With the passing of Halloween, the holidays are upon us. I have struggled over the last few years with feelings of nostalgia and sadness starting with Thanksgiving and continuing, especially, through Christmas.
You see, in our family, we had strong traditions that defined the holidays for us. Being in the military, our Thanksgiving table was always populated with the four of us and others that didn’t have any family nearby or place to go. The menu was the same every year – turkey with cornbread stuffing (baked in the pan because you know a turkey doesn’t have room for enough!), mashed potatoes, sweet potato casserole, cranberry sauce, corn casserole, that awful green bean casserole (you know the one, with French’s crispy onions on top :)), rolls, relish trays, pumpkin pies, etc, etc, etc. We had to go around the table, telling everyone what we were most thankful for, ate waaaaay too much and “watched” football while trying not to show some of us were napping at the same time.
Christmas was an even bigger deal. House decorating began the day after Thanksgiving. (No stinking’ Black Friday shopping here!) I decorated every public room in the house, to include the powder room. And hubby was responsible for the outside lighting. On cold years, he would try to get the lights up before Thanksgiving (no fear, not to be turned on until the day AFTER Thanksgiving!)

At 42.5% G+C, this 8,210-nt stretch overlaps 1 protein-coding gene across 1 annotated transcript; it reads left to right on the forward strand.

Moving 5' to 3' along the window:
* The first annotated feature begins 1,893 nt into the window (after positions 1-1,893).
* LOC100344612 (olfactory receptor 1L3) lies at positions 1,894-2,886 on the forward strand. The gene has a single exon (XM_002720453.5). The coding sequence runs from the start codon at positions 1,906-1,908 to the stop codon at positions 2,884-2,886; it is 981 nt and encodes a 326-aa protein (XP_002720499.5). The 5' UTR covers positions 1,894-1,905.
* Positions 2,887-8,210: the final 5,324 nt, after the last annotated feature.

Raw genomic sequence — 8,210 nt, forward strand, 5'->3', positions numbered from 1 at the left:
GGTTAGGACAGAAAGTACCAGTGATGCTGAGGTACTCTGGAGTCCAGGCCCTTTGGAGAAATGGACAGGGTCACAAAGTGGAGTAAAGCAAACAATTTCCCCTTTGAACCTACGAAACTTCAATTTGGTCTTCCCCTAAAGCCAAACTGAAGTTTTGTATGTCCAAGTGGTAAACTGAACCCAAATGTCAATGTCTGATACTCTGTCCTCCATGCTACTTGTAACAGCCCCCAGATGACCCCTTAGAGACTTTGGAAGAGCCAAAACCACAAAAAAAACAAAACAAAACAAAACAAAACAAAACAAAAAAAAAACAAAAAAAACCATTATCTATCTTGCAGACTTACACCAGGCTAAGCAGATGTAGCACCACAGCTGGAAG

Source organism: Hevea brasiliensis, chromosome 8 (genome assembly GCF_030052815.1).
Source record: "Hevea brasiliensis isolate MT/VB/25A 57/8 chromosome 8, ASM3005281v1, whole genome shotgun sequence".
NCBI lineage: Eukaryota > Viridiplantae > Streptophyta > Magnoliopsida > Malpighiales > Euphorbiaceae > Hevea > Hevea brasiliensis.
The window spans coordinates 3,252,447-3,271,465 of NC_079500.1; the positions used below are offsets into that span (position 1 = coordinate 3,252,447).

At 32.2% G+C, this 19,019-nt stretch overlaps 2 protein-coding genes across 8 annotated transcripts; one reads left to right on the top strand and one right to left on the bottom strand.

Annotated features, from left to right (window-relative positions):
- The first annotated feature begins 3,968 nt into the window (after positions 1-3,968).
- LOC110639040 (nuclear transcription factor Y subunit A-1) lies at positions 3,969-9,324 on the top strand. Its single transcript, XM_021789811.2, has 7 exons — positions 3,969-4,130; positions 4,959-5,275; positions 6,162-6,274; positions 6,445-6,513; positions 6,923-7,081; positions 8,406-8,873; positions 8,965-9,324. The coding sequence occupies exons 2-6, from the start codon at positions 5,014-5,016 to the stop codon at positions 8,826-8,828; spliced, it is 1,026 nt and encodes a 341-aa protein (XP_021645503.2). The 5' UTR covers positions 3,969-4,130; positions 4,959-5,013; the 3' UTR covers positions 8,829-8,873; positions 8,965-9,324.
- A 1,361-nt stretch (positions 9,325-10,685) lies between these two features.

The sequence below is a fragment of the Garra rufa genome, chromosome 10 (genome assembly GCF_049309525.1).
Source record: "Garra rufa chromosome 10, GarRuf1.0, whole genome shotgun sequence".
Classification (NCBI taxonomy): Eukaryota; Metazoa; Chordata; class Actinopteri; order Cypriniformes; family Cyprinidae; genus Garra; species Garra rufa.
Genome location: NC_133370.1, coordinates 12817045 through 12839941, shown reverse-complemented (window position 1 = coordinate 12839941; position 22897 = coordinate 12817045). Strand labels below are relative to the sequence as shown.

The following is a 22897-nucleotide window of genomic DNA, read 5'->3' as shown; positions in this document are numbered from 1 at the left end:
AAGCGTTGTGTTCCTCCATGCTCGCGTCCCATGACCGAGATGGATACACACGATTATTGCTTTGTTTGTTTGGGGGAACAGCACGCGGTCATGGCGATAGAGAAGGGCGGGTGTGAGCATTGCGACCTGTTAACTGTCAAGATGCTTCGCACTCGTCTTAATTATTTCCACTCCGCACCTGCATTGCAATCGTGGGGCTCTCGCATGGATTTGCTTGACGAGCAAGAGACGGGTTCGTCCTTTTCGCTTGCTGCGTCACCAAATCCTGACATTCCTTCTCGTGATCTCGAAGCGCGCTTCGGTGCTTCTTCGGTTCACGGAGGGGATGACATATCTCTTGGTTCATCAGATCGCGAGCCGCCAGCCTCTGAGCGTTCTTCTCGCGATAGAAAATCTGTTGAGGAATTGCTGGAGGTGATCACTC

Choosing the tree was always an all day affair. The four of us would traipse from Christmas tree lot to Christmas tree lot, searching for the perfectly shaped and sized tree to decorate. Once all four of us finally decided on one, off we’d go home to pull out the tree ornaments. Every ornament in our box has a story behind it and we had a lot of fun retelling each and every story as each ornament was hung and re-hung. Remember decorating with little children? The ornaments would always be bunched up down low in one spot and would have to be redistributed when we were done.
Christmas Eve would be a simple supper, then bundled up into the car to drive around the neighborhood, looking at all the lights. One year, our youngest (he was about 4 at the time) saw “Santa Claus” in the garage of someone’s house. It was so funny, he hurried into the floorboard of the front seat (this was before seat belts and car seats were mandatory!) and said “We have to go home and get to bed or Santa won’t stop at our house!”